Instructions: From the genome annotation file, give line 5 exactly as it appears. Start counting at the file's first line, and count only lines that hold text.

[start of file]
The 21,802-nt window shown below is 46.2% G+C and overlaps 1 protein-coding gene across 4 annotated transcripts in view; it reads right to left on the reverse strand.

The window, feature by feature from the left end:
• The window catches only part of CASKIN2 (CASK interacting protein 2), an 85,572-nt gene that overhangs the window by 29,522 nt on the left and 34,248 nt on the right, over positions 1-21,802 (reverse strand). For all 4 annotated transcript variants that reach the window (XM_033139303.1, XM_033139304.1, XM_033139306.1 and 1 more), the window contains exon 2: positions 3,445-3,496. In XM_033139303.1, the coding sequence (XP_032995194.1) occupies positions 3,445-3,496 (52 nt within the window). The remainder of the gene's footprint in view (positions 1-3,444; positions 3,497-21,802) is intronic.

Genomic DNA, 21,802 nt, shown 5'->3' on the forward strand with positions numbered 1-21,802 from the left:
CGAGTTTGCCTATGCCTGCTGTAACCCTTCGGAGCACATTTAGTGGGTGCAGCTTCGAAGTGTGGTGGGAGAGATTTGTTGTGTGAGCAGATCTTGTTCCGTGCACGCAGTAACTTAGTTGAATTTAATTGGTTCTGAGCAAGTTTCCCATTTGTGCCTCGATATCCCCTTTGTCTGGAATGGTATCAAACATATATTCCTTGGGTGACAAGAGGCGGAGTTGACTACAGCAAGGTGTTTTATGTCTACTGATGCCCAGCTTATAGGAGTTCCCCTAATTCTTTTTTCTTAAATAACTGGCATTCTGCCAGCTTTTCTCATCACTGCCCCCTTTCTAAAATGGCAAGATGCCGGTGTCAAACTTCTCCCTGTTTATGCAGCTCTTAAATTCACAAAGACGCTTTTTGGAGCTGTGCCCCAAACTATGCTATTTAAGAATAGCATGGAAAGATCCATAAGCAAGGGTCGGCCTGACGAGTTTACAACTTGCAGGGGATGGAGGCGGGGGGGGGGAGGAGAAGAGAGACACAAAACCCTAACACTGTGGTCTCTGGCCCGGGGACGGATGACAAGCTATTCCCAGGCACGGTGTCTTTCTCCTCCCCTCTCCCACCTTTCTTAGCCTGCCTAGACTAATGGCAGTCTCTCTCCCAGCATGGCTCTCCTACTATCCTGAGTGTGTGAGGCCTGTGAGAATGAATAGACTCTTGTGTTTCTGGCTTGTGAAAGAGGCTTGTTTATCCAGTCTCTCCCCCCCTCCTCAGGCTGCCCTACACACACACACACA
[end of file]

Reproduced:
CGAGTTTGCCTATGCCTGCTGTAACCCTTCGGAGCACATTTAGTGGGTGCAGCTTCGAAGTGTGGTGGGAGAGATTTGTTGTGTGAGCAGATCTTGTTCCGTGCACGCAGTAACTTAGTTGAATTTAATTGGTTCTGAGCAAGTTTCCCATTTGTGCCTCGATATCCCCTTTGTCTGGAATGGTATCAAACATATATTCCTTGGGTGACAAGAGGCGGAGTTGACTACAGCAAGGTGTTTTATGTCTACTGATGCCCAGCTTATAGGAGTTCCCCTAATTCTTTTTTCTTAAATAACTGGCATTCTGCCAGCTTTTCTCATCACTGCCCCCTTTCTAAAATGGCAAGATGCCGGTGTCAAACTTCTCCCTGTTTATGCAGCTCTTAAATTCACAAAGACGCTTTTTGGAGCTGTGCCCCAAACTATGCTATTTAAGAATAGCATGGAAAGATCCATAAGCAAGGGTCGGCCTGACGAGTTTACAACTTGCAGGGGATGGAGGCGGGGGGGGGGAGGAGAAGAGAGACACAAAACCCTAACACTGTGGTCTCTGGCCCGGGGACGGATGACAAGCTATTCCCAGGCACGGTGTCTTTCTCCTCCCCTCTCCCACCTTTCTTAGCCTGCCTAGACTAATGGCAGTCTCTCTCCCAGCATGGCTCTCCTACTATCCTGAGTGTGTGAGGCCTGTGAGAATGAATAGACTCTTGTGTTTCTGGCTTGTGAAAGAGGCTTGTTTATCCAGTCTCTCCCCCCCTCCTCAGGCTGCCCTACACACACACACACA